The West Australian middle-order style guru Damien Martyn speaks to Phil Walker about the matches that made him.
THE PROFESSIONAL BOW
24 & 27 | Western Australia v Victoria, Sheffield Shield, Perth, January 1991
It was against Victoria, with Merv Hughes and Dean Jones and all that. Merv was playing for Australia at the time. He gave it out a lot; sledging was just part of it. All the young kids got a bit of chat, but it was one of those environments. At the end of the day we were playing men and you just had to stick your chest out and take it otherwise you’re gonna get walked over. It was just the way we were all brought up.
133* & 112 | Queensland v Western Australia, Sheffield Shield, Brisbane, October 1992
We were playing against a Queensland side at Brisbane that had an attack featuring Craig McDermott, Dirk Tazelaar, Michael Kasprowicz and Andy Bichel. My two hundreds in this game really put me on the map. The year before I had made a couple of hundreds but this made me stand out. All of the kids who come through the under 19 system have their careers planned out, so a lot of us were already in Shield cricket. It was about making your mark from then on.
7 & 67* | Australia v West Indies, Melbourne, 2nd Test, December 1992
It’s a whole different level. There was a lot of hype surrounding the series. There was a push to try and get someone young into the Australian team. As a result, there was extra pressure, especially when Dean Jones was left out for me. He had some issues going on and there was a lot of backroom stuff going on at that time. I’d grown up watching the West Indies and they were just different. I got 67 at the MCG, which is where Warnie got his seven-fer. That was my first taste of making runs at that level and batting for a while.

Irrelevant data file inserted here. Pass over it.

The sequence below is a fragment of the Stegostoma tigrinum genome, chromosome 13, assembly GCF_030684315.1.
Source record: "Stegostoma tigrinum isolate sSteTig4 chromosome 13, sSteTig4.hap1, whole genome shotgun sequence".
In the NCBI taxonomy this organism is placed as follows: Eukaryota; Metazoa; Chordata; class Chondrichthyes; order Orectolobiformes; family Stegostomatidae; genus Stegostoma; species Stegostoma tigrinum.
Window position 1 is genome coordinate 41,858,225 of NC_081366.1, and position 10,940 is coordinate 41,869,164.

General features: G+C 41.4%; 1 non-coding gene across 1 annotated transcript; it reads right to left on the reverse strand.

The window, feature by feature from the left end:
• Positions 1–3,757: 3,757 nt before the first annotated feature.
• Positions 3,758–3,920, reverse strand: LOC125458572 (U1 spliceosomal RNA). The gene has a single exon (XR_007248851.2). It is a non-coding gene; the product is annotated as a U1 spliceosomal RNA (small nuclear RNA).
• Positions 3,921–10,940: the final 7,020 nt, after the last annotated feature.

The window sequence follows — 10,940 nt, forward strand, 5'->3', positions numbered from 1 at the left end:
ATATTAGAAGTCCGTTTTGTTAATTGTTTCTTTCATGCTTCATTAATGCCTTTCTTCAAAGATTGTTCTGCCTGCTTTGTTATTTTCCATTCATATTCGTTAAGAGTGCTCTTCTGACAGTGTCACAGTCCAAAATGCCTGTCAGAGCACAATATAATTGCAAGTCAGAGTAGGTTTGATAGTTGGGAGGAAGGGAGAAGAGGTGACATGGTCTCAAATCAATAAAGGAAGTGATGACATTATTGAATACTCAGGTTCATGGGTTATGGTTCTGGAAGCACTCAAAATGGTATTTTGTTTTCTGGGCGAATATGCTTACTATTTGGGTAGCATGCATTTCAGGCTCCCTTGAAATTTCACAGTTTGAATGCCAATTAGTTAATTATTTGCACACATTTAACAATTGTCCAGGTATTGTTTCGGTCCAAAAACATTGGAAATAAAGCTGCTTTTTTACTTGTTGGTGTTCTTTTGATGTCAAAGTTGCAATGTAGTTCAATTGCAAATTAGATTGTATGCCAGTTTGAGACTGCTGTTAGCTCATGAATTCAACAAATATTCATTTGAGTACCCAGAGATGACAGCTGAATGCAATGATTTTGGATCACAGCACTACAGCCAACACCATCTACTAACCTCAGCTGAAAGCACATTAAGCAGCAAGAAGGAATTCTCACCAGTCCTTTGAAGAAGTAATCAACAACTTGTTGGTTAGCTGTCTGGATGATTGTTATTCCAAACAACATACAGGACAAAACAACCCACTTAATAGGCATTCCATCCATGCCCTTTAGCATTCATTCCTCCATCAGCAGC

HANGING IN THERE
13 & 31 | Australia v West Indies, Perth, 5th Test, January 1993
My first Test at my home ground was a strange match – Curtly Ambrose took 7-1 and Allan Border got a pair! I was happy just to make 31 in the second innings – it felt like 200 at that stage. It was actually fun because I was a youngster. I’m not sure how the older guys felt about facing Ambrose, Bishop and Patterson.
SNUFFED OUT BY THE PROTEAS
59 & 6 | Australia v South Africa, Sydney, 2nd Test, January 1994
I was never going to play the next Test as I only came in to replace Steve Waugh. I made a fifty in our first innings and then batted No.7 in the second. Everyone collapsed and I was there, the young kid, just trying to hang in. McDermott came in and started swinging and we got closer. Then he got caught at cover and soon it was all over. I had six world-class batsmen above me and yet there was still a lot of pressure on me to save the match. We should never have lost it.
BIDING HIS TIME
85 | Queensland v Western Australia, Shield Final, Brisbane, March 1999